The markets and alleyways of Sindang-dong take you to a Seoul of an earlier age.
Seoul's gritty Sindang-dong district is as far removed from the glitzy glass and steel of Gangnam as you can get. With its sprawling markets, congested alleyways and salt-of-the-earth denizens, the neighborhood is a virtual time machine taking you back to the the 1970s, when Seoul was a rougher but in some ways more colorful place. The best way to explore this fascinating area is to spend a morning or afternoon simply getting lost in the humble and jumble – each turn may reveal hidden gems, and you'll certainly rub shoulders with a colorful cast of characters along the way.
Course : Seoul Folk Flea Market → Dongmyo Shrine → Dongdaemun Apartments → Seoul Central Market, or Seoul Jungang Sijang → Seoul Art Space–Sindang → Hwanghak-dong Kitchen Utensils ㆍFurniture Street → Gwanghuimun Gate → Café Majo & Sady → Dongdaemun Design Plaza
This walking tour begins at the Seoul Folk Flea Market, a two-story, 5,000-square meter warehouse where you'll find over 900 merchants hawking just about everything under the sun, from rare antiques and high-end booze to, well, just plain junk. The flea market got its start in the 1950s, just after the Korean War. In 2004, some of the sprawling outdoor market was moved to Dongdaemun Stadium to make way for the restoration of the Cheonggyecheon Stream, and in 2008, it was moved to its current home to make way for Dongdaemun Design Plaza.
The new indoor market may look spiffy and modern from the outside, but venture inside and you'll find a chaotic and delightfully claustrophobic space where you'll find a truly vast variety of things for sale. Broadly speaking, you'll find clothing, sundries and antiques on the first floor, with more clothing and sundries, souvenirs and a regional goods corner on the second floor. If you take your time, you'll discover some extraordinary and intriguingly random items for sale – this writer came across a wooden cigar store statue from Newark, New Jersey, complete with walrus mustache and Turkish fez. One can only imagine how that wound up in Korea. If you're looking for antiques, you'll find plenty of old furniture, old paintings and even old money. You'll find plenty of old movie and campaign posters, too.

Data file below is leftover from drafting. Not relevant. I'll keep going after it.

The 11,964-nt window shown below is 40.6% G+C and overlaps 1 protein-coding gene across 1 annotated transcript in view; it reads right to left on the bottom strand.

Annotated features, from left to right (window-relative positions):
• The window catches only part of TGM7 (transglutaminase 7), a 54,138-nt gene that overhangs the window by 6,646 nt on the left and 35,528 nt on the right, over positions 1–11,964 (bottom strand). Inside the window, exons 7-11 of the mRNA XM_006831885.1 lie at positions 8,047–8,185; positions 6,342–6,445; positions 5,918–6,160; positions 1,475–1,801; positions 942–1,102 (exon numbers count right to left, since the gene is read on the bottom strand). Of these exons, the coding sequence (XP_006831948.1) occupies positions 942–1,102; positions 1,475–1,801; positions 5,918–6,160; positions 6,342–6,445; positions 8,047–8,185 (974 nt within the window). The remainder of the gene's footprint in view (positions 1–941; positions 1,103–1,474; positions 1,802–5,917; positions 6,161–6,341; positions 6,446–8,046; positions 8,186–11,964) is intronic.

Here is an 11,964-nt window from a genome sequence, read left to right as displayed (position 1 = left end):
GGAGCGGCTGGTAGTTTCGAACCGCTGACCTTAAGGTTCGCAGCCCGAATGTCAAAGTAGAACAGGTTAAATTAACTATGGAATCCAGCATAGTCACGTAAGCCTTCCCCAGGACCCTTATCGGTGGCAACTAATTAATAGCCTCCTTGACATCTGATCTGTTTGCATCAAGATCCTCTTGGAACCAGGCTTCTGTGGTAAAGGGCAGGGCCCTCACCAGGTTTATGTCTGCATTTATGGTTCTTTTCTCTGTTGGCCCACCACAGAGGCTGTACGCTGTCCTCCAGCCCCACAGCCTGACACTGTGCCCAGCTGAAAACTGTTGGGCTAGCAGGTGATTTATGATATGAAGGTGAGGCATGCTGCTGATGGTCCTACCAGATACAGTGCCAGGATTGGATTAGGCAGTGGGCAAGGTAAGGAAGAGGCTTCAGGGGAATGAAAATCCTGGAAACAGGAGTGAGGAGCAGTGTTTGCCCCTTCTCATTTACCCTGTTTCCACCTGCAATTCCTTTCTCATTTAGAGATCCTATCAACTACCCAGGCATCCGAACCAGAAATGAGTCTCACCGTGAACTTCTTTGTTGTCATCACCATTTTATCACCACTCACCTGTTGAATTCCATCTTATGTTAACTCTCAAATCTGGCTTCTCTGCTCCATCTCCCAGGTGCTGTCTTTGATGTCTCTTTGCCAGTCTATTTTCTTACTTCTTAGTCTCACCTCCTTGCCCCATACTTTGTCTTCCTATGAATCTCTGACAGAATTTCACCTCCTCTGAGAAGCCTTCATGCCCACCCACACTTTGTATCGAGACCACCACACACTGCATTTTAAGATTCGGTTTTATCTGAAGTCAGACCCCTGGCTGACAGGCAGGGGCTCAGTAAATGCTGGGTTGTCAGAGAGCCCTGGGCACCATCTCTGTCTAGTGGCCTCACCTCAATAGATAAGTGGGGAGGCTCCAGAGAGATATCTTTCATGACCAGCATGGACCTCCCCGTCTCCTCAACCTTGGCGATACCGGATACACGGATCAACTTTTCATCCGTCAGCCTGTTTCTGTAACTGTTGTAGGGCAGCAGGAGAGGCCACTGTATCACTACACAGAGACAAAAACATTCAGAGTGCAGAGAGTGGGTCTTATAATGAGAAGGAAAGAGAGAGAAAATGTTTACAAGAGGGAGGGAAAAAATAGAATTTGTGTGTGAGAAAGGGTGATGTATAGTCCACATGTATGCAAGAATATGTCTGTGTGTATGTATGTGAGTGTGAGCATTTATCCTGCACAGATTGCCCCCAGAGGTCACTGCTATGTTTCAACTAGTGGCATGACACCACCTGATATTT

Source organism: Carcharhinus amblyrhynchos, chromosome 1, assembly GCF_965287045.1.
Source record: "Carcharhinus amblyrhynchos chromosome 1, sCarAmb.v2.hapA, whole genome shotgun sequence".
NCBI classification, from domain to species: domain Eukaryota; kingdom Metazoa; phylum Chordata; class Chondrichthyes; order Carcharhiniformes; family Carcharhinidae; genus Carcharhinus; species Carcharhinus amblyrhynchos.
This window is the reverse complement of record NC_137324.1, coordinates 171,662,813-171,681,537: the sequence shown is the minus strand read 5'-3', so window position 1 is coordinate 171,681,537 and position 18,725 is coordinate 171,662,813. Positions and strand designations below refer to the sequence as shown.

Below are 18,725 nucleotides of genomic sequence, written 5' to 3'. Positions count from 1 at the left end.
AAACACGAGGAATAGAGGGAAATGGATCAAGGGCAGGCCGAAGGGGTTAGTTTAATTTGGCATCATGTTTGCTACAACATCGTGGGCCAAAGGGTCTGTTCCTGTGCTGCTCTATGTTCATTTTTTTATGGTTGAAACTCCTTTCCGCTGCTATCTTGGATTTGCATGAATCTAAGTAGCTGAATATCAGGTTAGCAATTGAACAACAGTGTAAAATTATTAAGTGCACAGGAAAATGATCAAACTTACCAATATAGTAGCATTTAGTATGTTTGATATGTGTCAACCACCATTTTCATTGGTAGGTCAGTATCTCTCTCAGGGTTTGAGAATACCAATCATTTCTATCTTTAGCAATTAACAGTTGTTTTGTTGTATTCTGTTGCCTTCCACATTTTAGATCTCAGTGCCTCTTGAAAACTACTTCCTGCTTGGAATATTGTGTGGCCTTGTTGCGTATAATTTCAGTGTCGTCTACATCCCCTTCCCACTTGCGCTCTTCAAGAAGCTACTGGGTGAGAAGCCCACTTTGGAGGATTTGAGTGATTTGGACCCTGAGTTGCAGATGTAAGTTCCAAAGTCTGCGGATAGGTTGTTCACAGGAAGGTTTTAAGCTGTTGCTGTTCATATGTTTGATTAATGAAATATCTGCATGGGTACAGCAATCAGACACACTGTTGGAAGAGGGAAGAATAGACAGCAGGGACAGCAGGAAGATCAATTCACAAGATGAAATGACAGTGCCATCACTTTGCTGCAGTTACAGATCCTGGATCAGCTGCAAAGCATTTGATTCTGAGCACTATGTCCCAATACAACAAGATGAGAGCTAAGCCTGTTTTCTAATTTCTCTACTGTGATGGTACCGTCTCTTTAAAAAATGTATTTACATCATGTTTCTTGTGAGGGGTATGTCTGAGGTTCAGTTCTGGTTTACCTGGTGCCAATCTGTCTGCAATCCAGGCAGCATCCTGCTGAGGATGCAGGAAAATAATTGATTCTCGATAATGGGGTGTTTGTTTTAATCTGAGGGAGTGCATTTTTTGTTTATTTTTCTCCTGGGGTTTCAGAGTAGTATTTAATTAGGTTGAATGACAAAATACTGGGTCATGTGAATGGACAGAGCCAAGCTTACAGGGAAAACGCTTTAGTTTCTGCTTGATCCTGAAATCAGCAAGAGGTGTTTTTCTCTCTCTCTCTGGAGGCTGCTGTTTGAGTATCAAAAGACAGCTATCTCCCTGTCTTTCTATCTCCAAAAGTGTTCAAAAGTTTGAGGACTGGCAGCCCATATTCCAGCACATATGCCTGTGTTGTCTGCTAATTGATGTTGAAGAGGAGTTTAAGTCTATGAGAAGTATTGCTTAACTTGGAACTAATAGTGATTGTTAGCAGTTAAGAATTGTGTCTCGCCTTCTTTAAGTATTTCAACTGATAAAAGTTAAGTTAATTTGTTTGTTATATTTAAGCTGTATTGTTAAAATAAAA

For a bit of an old-timey coffee break, there's a coffeeshop done up like an old-school Korean-style tea room, or dabang, on the second floor. Be sure to try the “morning coffee,” a 1970's specialty of coffee served with an unbroken egg yolk in the bottom of the cup. Yum. The flea market spills over into the surrounding streets and alleyways as far as Dongmyo Station. Like the flea market proper, the variety of goods on sale is confined only by the limits of the human imagination. If you're looking for old records and LPs – everything sounds better on vinyl, after all – you'll find some used record shops with a wonderful collection of classical music and Western pop from the 60s and 70s. Many of the shoppers here are older and have been coming here for decades.
Near Dongmyo Station, and surrounding the outdoor market,
is the Dongmyo Shrine
, a fascinating piece of Korean history that gets far fewer visitors than it should. Completed in 1601, the shrine was built to honor the third century Chinese general Guan Yu. The shrine is built in Chinese style, both in terms of the spacial layout and the extensive use of brick, which lend an exotic charm to the buildings found within. Ironically, given the ocean of humanity surging in the market outside, the shrine itself is blissfully tranquil. Stroll around a bit to clear your mind.
Another historic spot, albeit of much more recent vintage, is the old Dongdaemun Apartments
, also located near Dongmyo Station. When it was erected in 1965, the apartment complex was one of the city's most modern – so favored by local TV and movie stars it was, in fact, that it was nicknamed “the celebrities' apartment.” Today, however, it's a bit long in the tooth and definitely shows its age, but the open courtyard and gritty atmosphere bring to mind Hong Kong’s Chungking Mansions or Kowloon Walled City.
Art meets old-fashioned commerce
On the southern side of the Cheonggyecheon is the sprawling Seoul Central Market
, or Seoul Jungang Sijang. While it's not nearly as well-known as its bigger cousins, the Dongdaemun